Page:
Updated from 7:47 a.m. EDT
has agreed to buy
in a stock transaction valued at $60billion.
The deal creates a pharmaceutical giant with revenue topping $48billion annually, bolstered by a dozen blockbuster drugs that eachgenerate more than $1 billion in sales annually. Pfizer and Pharmaciaalready conduct business together, as marketing partners for the arthritisdrugs Celebrex and Bextra, which are expected to ring up $3.75 billion insales this year.
The Pfizer-Pharmacia merger comes at a time when drug makers are underattack, seemingly from all fronts. Lawmakers, managed care companies andconsumer groups are seeking lower drug prices. Patents are expiring on keydrugs, forcing drug companies to lose billions of dollars in revenue, whileat the same time, their research labs are slow to develop lucrativereplacements.
And of course, investors, reacting to the anemic growth that has spreadacross the drug sector like some sort of pandemic, have kicked drug stocksdown to multi-year lows.
Wall Street has been expecting some mergers and acquisition activity inthe drug sector, but most of the attention has been centered on who mightbuy foundering
. Monday's deal could turn the heatup on
, which has said publicly that it is eyeballing Bristol-Myers. Glaxo was the world's largest drugmaker until thePfizer-Pharmacia deal was announced.
Under terms of the deal, Pfizer will exchange 1.4 of its shares forevery share of Pharmacia, which values it at $45.08 per share, or a 38%premium over its Friday close of $32.59. Pfizer shareholders will own 77%of the combined company, while Pharmacia shareholders will hold 23%. Pfizerclosed Friday at $32.20 per share.
In pre-market trading Monday, Pfizer was down $3.65, or 11%, to $28.55,while Pharmacia was up $7.56, or 24%, to $40.45.
Pfizer CEO Henry McKinnell will keep that title and will chair the board of the combined firm, which will retain the Pfizer name. Pharmacia Chairman and CEO Fred Hassanwill become vice chairman and a director on the board.
Pfizer, already the No. 1 drugmaker in the U.S., sells thecholesterol-lowering drug Lipitor, the erectile dysfunction drug Viagra,the anti-depressant Zoloft, as well as Celebrex. It will now become aplayer in the cancer market by gaining access to Pharmacia's Camptosar.Pharmacia also sells a glaucoma medicine, Xalatan, the bladder controlmedicine Detrol and Rogaine for baldness.
The purchase of Pharmacia is expected to boost Pfizer's spending ondrug research and development to $7 billion, up from about $5 billion. Thecombined companies' drug pipeline contains nearly 120 new chemical entitiesin development, as well as 80 projects for product enhancements. Pfizersays the combined company plans on filing 20 new drug applications withglobal regulatory authorities over the next five years.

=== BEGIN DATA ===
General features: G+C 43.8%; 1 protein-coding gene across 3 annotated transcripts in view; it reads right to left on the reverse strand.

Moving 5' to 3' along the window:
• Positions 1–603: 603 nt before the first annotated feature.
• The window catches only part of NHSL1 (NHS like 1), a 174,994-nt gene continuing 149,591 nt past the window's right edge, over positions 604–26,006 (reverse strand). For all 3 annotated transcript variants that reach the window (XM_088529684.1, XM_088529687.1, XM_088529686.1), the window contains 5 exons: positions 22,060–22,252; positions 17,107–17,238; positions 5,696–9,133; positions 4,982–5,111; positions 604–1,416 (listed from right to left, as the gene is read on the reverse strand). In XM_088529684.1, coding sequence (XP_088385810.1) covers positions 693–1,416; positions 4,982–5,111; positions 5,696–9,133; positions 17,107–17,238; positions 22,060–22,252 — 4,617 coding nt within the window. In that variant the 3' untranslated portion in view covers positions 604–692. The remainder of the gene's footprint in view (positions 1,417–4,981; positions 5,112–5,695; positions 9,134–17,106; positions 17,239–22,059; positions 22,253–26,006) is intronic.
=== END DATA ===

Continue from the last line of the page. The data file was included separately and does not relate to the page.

Pfizer also expects the merger to help it reduce costs -- about $1.4billion in 2003, $2.2 billion in 2004 and $2.5 billion by 2006.
In a separate statement, Pfizer refined its estimate for 2002 dilutedearnings, net of special charges, to $1.58 per share, or 21% growth, withinthe range of earlier guidance. From 2002 to 2004 on a standalone basis, thecompany expects growth in net income of 14% and growth in diluted earningsper share of 16%.
For the second quarter, Pfizer reported earnings of $1.96 billion, or32 cents per share, compared to $1.83 billion, or 29 cents per share in thesecond quarter last year. Earnings match Wall Street estimates, accordingto Thomson Financial/First Call.
Last April, Pfizer reported first-quarter earnings growth of 22%, butwarned that higher spending would drag down second-quarter earnings intothe single digits.
Also in a separate statement, Pharmacia said it was comfortable withconsensus estimates of second-quarter adjusted earnings of 39 cents pershare. It reaffirmed earnings guidance of $1.52-$1.57 per share for 2002.Pharmacia also said it is proceeding with plans to spin off its Monsantounit to its shareholders before the Pfizer merger deal closes.
On a pro forma basis, the combined Pfizer-Pharmacia entity will have$11.9 billion in adjusted earnings and $47.9 billion in revenue in 2002,the companies said. It is forecast to have a compounded annual adjustedearnings growth of 19%, and 10% revenue growth, from 2002 to 2004.
The Pharamcia purchase is expected to close by year's end and beneutral to Pfizer's adjusted net income in 2003, while increasing adjusted,diluted earnings to $2.18 per share, or 6 cents more than Pfizer'sstandalone guidance.
Pfizer also said it will increase a previously announced stock buybackprogram to $16 billion, from $10 billion, completing the program in 2003.
The merger will require regulatory approval. Combined, the two companies are expected to control about 11% of the pharmaceutical market.